Ear Infections in Dogs and Cats

Spring is finally in the air! While we all love the warmth and sunshine it brings (and, for our canine friends, the fun of rolling in sun-warmed grass), not everything about the season is so pleasant. Pollen looks pretty dancing in the air, but for allergic dogs and cats it can be a sign of rough times ahead.  Rolling in the dirt?  There’s bacteria and yeast in there, you know.  Even water can be a problem as it can linger in the ears after a long romp in the lake, providing yet another avenue for a common canine health problem…the dreaded ear infection!  And you are the only person who can identify the symptoms soon enough to get them to the vet before real problems start.  Here’s how!

If your pet begins shaking his head or scratching at her ear constantly, you should take a peek inside that ear to check for any odor, discharge, loss of balance, redness, swelling, or scabs. Also take a look for signs of skin irritation around the exterior of the ear and around the sides of the head; sometimes dogs and cats will scratch hard enough to cause irritation in those areas as well. Ear infections are a buildup of yeast and/or bacteria, and while allergies aren’t the only cause, if the scratching of the ears coincides with the changing of the seasons you might want to talk to your veterinarian about getting allergy testing done.

Another cause of ear infection is an excess of moisture in the ear canal.  This is something that can occur from being bathed at the groomer’s, swimming, food allergies, excessive hair inside the ear (trapping moisture), and ear mites. When you take your pet into your veterinarian, the doctor will look into their ears using an “otoscope”; a device that allows them to see what’s happening inside the ear on a magnified setting. We at Plymouth Veterinary Hospital commonly take a swab of the inside of the ear, smear it on a slide, and look at it under the microscope to identify exactly what kind of bacteria or yeast is causing so much irritation. Once we have arrived at a diagnosis, the veterinarian and veterinary technicians will prescribe the appropriate medications to fight the infection, as well as demonstrate appropriate ear cleaning techniques (something you can practice at home with your healthy pets as well!).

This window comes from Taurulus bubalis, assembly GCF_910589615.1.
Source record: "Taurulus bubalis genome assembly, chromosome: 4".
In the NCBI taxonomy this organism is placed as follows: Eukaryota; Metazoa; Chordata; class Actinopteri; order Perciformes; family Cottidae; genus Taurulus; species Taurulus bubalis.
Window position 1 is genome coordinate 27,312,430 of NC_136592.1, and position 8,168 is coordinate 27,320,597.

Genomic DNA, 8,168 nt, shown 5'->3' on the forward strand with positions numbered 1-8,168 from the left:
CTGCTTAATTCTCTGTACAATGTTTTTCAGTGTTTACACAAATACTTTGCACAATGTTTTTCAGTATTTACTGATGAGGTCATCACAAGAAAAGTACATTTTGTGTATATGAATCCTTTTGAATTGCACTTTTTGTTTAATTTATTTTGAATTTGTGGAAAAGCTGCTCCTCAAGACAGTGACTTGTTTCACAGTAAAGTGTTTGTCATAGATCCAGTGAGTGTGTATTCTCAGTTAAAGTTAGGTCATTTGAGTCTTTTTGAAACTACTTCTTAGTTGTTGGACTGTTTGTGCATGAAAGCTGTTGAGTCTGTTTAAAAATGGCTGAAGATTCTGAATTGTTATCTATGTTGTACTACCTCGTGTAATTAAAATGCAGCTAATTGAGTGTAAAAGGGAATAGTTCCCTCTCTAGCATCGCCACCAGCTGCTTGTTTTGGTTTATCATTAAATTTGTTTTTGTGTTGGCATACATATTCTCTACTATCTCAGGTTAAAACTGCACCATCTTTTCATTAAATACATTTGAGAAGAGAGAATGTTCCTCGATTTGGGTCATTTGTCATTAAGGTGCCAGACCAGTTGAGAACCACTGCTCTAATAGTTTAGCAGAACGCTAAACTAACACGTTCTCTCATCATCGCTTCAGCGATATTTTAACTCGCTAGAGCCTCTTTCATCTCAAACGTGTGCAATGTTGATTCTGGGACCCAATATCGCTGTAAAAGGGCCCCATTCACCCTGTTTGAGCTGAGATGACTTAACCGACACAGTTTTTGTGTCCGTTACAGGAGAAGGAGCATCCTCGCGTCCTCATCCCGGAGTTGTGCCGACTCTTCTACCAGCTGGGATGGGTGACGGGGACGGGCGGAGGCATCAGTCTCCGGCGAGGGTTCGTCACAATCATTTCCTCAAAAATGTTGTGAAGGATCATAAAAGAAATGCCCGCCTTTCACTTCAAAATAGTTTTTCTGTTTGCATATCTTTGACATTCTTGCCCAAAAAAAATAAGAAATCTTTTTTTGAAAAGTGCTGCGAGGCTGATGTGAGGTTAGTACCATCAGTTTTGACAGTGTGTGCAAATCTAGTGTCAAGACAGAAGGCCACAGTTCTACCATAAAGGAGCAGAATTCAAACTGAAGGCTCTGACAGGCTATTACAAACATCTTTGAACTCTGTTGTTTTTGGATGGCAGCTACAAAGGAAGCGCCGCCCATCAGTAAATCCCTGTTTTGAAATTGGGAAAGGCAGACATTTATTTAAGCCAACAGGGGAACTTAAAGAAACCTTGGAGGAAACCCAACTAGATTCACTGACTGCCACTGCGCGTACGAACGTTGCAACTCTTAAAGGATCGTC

You start cleaning the ear by squeezing a veterinarian approved cleanser (medicated if necessary) in the infected ear, followed by gently pressing a cotton ball to the ear opening. Don’t press it in, and never use Q-tips, as this will only push debris farther into the canal (and has the potential to damage the eardrum). By holding the cotton ball just over the ear’s opening and massaging gently, the cotton ball acts as a filter, soaking up excess fluid and the yucky junk within. Your veterinarian may instruct you to clean the ear several times a day for multiple days. Once your dog’s ear infection has cleared up, you may want to think to about cleaning them on a regular basis, or especially after grooming appointments or the weather is changing. Ask your veterinarian for his or her opinion on ear care.

Ear infections are much rarer for cats, but the symptoms and causes are much the same. If your cat paws at his ear or seems to be disoriented, you should call your veterinarian right away. Like dogs, food allergies, seasonal allergies, ear mites, or other foreign bodies in the ear canal could be causing pain. Again, a microscopic analysis of ear debris is our best tool for diagnosis.Ear infections are painful for both cats, dogs, and humans alike, so be sure to make an appointment with your veterinarian as soon as you see the signs. As always, if you notice any change in behavior in your pooch, be it loss of appetite or unusual lethargy, you should see your veterinarian as soon as possible.  Feel free to contact Plymouth Veterinary Hospital if you have any questions about your pet’s health!

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